Are Oreos Actually More Addictive Than Cocaine?
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Are Oreos Actually More Addictive Than Cocaine?


more addicitive than cocaineThe post originally published November 1, 2013.

A study out of Connecticut College made the media rounds because scientists produced preliminary data showing that Oreo cookies have the potential to be more addictive than cocaine.

The initial idea behind the study was an attempt to understand the connection between obesity and the prevalence of foods that are high in fat and sugar in low-income areas. The scientists hypothesized that if fatty, sugary snacks were addictive, that would help explain the growing obesity epidemic. And what’s the most affordable and available food that’s high in both fat and sugar? Why, Oreos of course.

So Dunk That in a Glass of Milk

The study’s preliminary results indicated that rats favored Oreos, given the option of Oreos or rice cakes in a maze, just as they preferred cocaine or morphine over saline in another maze. What human can’t relate to that? The brain activity of the rats was also measured when they were given Oreos, cocaine or morphine, and here’s where things became especially interesting: there was more brain activity when the rats munched on Oreos than when they took in the cocaine or morphine. In other words, rats found Oreos more rewarding than the sort of illegal stimulants that send many to rehab.

And so, the Internet concluded, Oreos are more addictive than cocaine.

Except that’s not quite true. These initial results are just that, initial and therefore un-scrutinized. This study has provided another hypothetical correlation between addiction and food high in fat and sugar. It’s still a hypothesis and thus lacking concrete, undeniable proof through multiple independent studies. Still, this in no way makes the Connecticut College study less valid or fascinating.

Let’s Get Scientific Though

What’s interesting here is that the study examined not only the behavioral response in the rats when they decided on their treat of choice but also the brain’s response. Essentially, researchers were targeting a behavior (eating Oreos or taking cocaine) and examining how the brain responds to this stimulus. The brain is a vastly complex, multi-tasking organ—one with over one hundred billion neurons. The brain has many structures with specialized functions, ranging from producing emotions to controlling your five senses to regulating your movements and generating your thoughts. Since the researchers couldn’t look at brain activity throughout the whole brain—it would be too vast a result and very non-specific—the study focused on a part of the brain known as the nucleus accumbens or the “pleasure center.”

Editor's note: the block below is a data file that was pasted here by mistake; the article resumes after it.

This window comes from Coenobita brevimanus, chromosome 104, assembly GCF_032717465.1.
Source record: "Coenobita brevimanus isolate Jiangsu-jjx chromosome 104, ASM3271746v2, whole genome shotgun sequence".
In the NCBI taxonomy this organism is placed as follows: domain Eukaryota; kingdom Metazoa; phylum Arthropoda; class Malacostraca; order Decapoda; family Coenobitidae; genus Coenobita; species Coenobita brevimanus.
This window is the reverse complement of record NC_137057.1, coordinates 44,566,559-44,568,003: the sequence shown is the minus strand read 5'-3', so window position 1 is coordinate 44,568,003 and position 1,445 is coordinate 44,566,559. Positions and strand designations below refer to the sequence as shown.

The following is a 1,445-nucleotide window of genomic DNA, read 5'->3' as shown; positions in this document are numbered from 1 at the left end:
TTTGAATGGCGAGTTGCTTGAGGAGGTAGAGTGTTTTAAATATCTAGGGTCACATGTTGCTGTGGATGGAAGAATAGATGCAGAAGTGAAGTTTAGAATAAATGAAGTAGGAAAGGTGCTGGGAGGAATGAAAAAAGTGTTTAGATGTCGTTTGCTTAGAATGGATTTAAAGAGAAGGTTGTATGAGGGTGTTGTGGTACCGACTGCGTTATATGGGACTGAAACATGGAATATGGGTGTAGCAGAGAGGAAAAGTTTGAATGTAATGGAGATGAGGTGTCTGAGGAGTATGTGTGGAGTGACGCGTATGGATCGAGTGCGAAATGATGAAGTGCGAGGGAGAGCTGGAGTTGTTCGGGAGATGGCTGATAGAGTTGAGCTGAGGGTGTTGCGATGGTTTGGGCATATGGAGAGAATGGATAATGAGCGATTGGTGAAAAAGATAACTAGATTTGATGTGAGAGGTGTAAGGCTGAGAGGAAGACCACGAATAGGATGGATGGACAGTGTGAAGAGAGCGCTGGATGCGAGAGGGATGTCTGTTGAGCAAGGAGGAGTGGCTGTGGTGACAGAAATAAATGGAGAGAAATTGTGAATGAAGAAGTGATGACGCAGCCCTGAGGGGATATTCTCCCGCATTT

The brain not only drives your needs (those of eating, breathing, and sleeping) but also your wants. That’s where the nucleus accumbens comes in. Basically, this part of the brain serves to receive an increased electrical and biochemical signal, called dopamine, when the brain realizes that it has achieved what it wants. The nucleus accumbens receives the large dopamine signal and triggers the pleasurable response. Consider the way your body may be very thirsty after exercising, making you want water. Well, when you finally run home from the gym and indulge that want with a cool glass of H2O, the brain has achieved what it wants and increases this signal to make you feel good about drinking water to reinforce this behavior. This increased signal is the brain’s version of a reward (its dessert after eating its broccoli, if you will). It’s this signal which causes that ecstatic feeling or elation at completing a task. It’s also the final step in the cycle of wanting more: once this signal is increased and the brain enjoys that feeling of reward, it continues to crave it, to want it, to need it.

The brain’s “pleasure center” is also the structure that is hijacked in the case of addiction. The nucleus accumbens is the location where the electrochemical signal surges when the brain satisfies a “want” but the result is the same: the pleasure center is flooded with a strong signal and makes the brain feel good. The brain longs for that good feeling of a signal surge in the pleasure center and this is where the addiction process begins, because no other form of reward comes close to satisfying the drug “want.” Nothing else can make the brain feel as good…except maybe Oreos?

Cookies Win Every Time

What this means is that Oreos fulfilled the rats’ wants and activated the pleasure centers of their brains, driving more want and the Oreos did so more effectively than cocaine—definitely a good argument that foods which are high in sugar and fat are addictive. But this link between an excited brain and fatty, sugary foods is just that—a connection—and doesn’t yet explain causation. So, dear headline writers, Oreos are a “want” and not a “need,” which means that it hasn’t yet been proven that Oreos—or any foods high in fat or sugar—cause addiction.

That also means that we can all rest a bit easier knowing that Cookie Monster has not yet been deemed an addict.

 Photo courtesy of Evan-Amos (Own work) [Public domain], via Wikimedia Commons (resized and cropped) 

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